Shared Interests In Prudent Mortgage Lending


Address by Julie Dickson, the Financial Services Commission of Ontario Superintendent

Shared interests in prudent mortgage lending - Remarks delivered by Superintendent Julie Dickson to the Canadian Association of Accredited Mortgage Professionals (CAAMP) 2013 Mortgage Forum, Toronto, Ontario, November 25, 2013.

I am happy to be here today as I think it is important for all of us to take advantage of occasions like this to explain “what makes us tick.” And I am especially happy to be speaking first at this conference. Lacking in military experience, and having never been to outer space, I would not want to follow Colonel Chris Hadfield or General Colin Powell.

In recent years, the Canadian Association of Accredited Mortgage Professionals (CAAMP) has placed an increasingly strong focus on government relations, and undertaken and published important research on the mortgage market in Canada. Both of these undertakings have been useful in explaining CAAMP’s perspective to a broad audience.

In this spirit, I hope that my speaking to you today will help convey OSFI’s perspective on a range of issues.

Without question, your organization and mine share many of the same goals. CAAMP’s 2013 annual report reaffirms your commitment to upholding excellence in the Canadian mortgage industry and maintaining quality mortgage industry standards. We support and share these commitments. You have also placed an emphasis on educating consumers, and ensuring their interests are met.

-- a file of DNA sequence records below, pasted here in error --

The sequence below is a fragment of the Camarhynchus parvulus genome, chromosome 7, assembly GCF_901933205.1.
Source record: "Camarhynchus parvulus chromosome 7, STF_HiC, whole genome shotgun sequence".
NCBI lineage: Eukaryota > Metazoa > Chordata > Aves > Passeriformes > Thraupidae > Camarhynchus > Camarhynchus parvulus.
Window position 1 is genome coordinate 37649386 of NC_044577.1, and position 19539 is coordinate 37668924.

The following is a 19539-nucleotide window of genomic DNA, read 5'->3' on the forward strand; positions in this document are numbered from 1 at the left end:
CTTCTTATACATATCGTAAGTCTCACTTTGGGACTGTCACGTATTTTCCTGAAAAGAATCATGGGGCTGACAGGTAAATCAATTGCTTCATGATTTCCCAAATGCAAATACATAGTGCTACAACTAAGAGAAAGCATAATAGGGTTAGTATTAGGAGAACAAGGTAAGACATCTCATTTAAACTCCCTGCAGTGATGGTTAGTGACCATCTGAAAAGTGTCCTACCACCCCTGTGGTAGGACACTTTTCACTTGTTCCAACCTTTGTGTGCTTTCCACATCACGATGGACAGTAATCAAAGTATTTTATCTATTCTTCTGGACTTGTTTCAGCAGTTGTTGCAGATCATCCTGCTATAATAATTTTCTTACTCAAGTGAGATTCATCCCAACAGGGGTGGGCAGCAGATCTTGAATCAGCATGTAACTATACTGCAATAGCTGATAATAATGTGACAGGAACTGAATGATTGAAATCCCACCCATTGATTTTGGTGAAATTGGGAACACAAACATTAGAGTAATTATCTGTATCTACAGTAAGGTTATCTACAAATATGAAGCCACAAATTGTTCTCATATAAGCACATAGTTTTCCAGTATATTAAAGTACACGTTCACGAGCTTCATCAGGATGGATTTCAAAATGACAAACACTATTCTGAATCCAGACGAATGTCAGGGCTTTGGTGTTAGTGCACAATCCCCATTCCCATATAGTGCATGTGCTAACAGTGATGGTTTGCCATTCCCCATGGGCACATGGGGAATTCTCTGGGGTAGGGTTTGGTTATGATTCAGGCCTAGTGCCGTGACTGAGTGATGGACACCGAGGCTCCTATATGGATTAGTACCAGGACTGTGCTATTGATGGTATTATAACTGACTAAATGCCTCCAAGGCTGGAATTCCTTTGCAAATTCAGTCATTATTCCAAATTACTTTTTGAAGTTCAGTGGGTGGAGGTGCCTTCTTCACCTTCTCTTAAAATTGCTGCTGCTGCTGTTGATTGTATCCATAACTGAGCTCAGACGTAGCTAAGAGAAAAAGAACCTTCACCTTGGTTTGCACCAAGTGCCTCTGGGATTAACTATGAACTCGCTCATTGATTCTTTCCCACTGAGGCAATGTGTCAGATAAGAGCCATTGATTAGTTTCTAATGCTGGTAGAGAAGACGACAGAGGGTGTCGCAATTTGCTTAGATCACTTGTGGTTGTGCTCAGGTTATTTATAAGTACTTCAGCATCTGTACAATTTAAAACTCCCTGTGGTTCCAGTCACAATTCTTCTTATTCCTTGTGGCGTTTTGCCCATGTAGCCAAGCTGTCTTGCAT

OSFI also cares about consumers, as they hold their life savings at the banks and financial institutions we are mandated to supervise and regulate. Banks are at the centre of transactions where consumers pay for goods and services, and of course they provide funding to consumers for important services like mortgages. Prudent lending and investment by banks are therefore critical if banks are to stay strong, benefit consumers and promote economic growth.

Mortgage underwriting is important because it has been shown that if the real estate market in a country sees a sharp disturbance, many consumers, or perhaps even the country itself, will suffer as a result. Historically, serious financial crises have often been associated with real estate lending. Canada has not avoided significant real estate corrections in the past, such as during 1981 and 1991. We all want to avoid a repeat of those times, and an open dialogue between regulators and mortgage professionals is needed to ensure lending practices promote stability.

for full article clink the link below
http://www.osfi-bsif.gc.ca/Eng/Docs/jd20131125.pdf

Marie Copeland is Hamilton Mortgage Broker, Burlington Mortgages and Ancaster, Waterdown, Milton, Oakville, Stoney Creek, Grimsby and throughout Ontario.


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